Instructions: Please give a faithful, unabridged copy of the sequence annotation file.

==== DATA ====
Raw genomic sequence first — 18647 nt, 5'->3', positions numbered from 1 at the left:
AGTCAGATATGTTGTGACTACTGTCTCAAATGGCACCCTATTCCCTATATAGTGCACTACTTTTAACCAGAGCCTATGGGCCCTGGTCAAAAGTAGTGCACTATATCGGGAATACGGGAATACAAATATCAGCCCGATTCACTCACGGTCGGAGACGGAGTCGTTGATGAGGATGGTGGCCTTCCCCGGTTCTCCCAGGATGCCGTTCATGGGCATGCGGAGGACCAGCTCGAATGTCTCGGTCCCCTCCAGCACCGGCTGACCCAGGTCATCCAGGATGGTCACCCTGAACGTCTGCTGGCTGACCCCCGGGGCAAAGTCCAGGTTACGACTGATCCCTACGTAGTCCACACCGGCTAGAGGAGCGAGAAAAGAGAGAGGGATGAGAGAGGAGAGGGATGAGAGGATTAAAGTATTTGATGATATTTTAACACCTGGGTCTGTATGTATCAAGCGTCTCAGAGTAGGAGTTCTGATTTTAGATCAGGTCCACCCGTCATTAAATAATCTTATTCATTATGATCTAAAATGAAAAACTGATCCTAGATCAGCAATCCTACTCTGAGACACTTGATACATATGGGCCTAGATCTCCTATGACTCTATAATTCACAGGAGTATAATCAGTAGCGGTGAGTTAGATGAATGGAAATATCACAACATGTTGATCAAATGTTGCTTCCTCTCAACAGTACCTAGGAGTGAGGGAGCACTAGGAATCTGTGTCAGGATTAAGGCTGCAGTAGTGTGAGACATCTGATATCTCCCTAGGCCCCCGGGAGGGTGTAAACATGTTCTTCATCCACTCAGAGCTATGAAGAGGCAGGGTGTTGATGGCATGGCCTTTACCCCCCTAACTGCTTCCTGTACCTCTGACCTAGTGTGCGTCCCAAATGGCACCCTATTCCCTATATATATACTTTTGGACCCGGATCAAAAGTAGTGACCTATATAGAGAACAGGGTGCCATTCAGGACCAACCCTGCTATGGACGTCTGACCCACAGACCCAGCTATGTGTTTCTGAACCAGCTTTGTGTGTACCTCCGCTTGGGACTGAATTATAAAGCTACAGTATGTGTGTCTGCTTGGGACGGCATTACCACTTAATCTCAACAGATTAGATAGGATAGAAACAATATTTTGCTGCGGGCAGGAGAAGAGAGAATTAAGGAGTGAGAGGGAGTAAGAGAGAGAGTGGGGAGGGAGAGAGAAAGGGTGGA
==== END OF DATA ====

Raw genomic sequence first — 18647 nt, 5'->3', positions numbered from 1 at the left:
AGTCAGATATGTTGTGACTACTGTCTCAAATGGCACCCTATTCCCTATATAGTGCACTACTTTTAACCAGAGCCTATGGGCCCTGGTCAAAAGTAGTGCACTATATCGGGAATACGGGAATACAAATATCAGCCCGATTCACTCACGGTCGGAGACGGAGTCGTTGATGAGGATGGTGGCCTTCCCCGGTTCTCCCAGGATGCCGTTCATGGGCATGCGGAGGACCAGCTCGAATGTCTCGGTCCCCTCCAGCACCGGCTGACCCAGGTCATCCAGGATGGTCACCCTGAACGTCTGCTGGCTGACCCCCGGGGCAAAGTCCAGGTTACGACTGATCCCTACGTAGTCCACACCGGCTAGAGGAGCGAGAAAAGAGAGAGGGATGAGAGAGGAGAGGGATGAGAGGATTAAAGTATTTGATGATATTTTAACACCTGGGTCTGTATGTATCAAGCGTCTCAGAGTAGGAGTTCTGATTTTAGATCAGGTCCACCCGTCATTAAATAATCTTATTCATTATGATCTAAAATGAAAAACTGATCCTAGATCAGCAATCCTACTCTGAGACACTTGATACATATGGGCCTAGATCTCCTATGACTCTATAATTCACAGGAGTATAATCAGTAGCGGTGAGTTAGATGAATGGAAATATCACAACATGTTGATCAAATGTTGCTTCCTCTCAACAGTACCTAGGAGTGAGGGAGCACTAGGAATCTGTGTCAGGATTAAGGCTGCAGTAGTGTGAGACATCTGATATCTCCCTAGGCCCCCGGGAGGGTGTAAACATGTTCTTCATCCACTCAGAGCTATGAAGAGGCAGGGTGTTGATGGCATGGCCTTTACCCCCCTAACTGCTTCCTGTACCTCTGACCTAGTGTGCGTCCCAAATGGCACCCTATTCCCTATATATATACTTTTGGACCCGGATCAAAAGTAGTGACCTATATAGAGAACAGGGTGCCATTCAGGACCAACCCTGCTATGGACGTCTGACCCACAGACCCAGCTATGTGTTTCTGAACCAGCTTTGTGTGTACCTCCGCTTGGGACTGAATTATAAAGCTACAGTATGTGTGTCTGCTTGGGACGGCATTACCACTTAATCTCAACAGATTAGATAGGATAGAAACAATATTTTGCTGCGGGCAGGAGAAGAGAGAATTAAGGAGTGAGAGGGAGTAAGAGAGAGAGTGGGGAGGGAGAGAGAAAGGGTGGA